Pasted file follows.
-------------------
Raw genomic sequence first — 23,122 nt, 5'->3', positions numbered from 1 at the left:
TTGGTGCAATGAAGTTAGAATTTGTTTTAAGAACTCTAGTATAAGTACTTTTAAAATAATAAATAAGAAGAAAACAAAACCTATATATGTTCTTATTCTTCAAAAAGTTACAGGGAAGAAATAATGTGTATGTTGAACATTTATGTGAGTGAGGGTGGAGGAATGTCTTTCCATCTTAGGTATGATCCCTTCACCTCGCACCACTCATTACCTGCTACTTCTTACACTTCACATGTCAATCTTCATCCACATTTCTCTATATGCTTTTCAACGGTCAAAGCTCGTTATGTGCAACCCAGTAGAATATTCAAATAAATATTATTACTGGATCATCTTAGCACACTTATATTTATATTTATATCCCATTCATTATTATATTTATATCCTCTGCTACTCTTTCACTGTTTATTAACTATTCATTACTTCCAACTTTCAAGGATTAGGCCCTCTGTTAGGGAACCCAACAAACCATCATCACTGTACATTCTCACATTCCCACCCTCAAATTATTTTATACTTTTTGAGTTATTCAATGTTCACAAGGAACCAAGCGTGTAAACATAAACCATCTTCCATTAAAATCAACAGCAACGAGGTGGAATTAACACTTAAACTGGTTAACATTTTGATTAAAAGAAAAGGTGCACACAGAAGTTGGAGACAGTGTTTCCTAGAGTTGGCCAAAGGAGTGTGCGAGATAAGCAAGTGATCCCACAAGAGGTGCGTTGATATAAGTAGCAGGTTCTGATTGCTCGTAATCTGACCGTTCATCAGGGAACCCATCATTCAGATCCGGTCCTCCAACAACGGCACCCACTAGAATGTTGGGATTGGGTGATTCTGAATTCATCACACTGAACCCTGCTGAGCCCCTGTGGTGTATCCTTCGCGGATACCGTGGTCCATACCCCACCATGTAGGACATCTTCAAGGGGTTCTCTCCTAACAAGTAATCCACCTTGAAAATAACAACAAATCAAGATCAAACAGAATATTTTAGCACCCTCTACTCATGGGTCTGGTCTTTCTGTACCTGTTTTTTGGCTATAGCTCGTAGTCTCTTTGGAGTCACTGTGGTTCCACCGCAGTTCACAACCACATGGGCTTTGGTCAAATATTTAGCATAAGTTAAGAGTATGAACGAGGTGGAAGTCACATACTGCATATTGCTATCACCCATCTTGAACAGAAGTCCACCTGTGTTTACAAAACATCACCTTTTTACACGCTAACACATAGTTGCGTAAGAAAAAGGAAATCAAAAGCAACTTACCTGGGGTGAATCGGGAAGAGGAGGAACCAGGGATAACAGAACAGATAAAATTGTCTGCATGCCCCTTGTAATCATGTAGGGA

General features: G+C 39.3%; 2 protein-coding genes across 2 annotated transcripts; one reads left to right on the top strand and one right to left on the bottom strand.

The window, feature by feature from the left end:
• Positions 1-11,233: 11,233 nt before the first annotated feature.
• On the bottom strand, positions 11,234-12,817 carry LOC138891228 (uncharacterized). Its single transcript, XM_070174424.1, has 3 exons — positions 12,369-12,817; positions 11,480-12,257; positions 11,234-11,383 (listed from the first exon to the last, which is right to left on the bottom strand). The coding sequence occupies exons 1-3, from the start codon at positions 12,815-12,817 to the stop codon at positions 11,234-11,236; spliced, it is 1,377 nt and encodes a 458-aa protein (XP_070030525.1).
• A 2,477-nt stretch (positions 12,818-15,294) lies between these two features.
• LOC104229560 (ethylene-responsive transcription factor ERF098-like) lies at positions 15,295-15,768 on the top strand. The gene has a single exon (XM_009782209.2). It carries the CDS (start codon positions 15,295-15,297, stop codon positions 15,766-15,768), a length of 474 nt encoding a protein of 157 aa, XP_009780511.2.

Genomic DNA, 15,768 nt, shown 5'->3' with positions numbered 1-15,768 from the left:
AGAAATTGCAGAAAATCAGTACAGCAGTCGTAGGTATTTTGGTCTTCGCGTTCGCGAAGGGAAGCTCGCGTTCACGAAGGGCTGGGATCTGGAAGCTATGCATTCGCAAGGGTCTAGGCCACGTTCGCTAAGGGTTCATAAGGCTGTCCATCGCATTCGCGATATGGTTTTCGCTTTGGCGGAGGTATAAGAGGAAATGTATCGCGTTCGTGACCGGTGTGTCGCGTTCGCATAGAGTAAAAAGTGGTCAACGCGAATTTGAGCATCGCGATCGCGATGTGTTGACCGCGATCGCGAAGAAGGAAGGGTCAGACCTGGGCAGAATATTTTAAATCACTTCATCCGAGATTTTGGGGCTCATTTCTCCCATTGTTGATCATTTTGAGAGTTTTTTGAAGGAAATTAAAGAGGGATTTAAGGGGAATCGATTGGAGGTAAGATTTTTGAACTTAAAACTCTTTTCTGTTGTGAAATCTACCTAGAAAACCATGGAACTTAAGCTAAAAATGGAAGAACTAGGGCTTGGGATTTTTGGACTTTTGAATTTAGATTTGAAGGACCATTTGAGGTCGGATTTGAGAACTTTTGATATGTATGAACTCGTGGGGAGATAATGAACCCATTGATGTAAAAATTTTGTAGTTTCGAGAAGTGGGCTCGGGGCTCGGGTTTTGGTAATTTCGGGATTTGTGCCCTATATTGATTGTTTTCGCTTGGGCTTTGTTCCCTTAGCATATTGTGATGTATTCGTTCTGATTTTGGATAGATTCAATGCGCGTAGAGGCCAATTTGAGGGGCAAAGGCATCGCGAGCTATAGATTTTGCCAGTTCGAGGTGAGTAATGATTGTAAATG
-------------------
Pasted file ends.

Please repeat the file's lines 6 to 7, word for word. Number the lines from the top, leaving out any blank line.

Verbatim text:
• On the bottom strand, positions 11,234-12,817 carry LOC138891228 (uncharacterized). Its single transcript, XM_070174424.1, has 3 exons — positions 12,369-12,817; positions 11,480-12,257; positions 11,234-11,383 (listed from the first exon to the last, which is right to left on the bottom strand). The coding sequence occupies exons 1-3, from the start codon at positions 12,815-12,817 to the stop codon at positions 11,234-11,236; spliced, it is 1,377 nt and encodes a 458-aa protein (XP_070030525.1).
• A 2,477-nt stretch (positions 12,818-15,294) lies between these two features.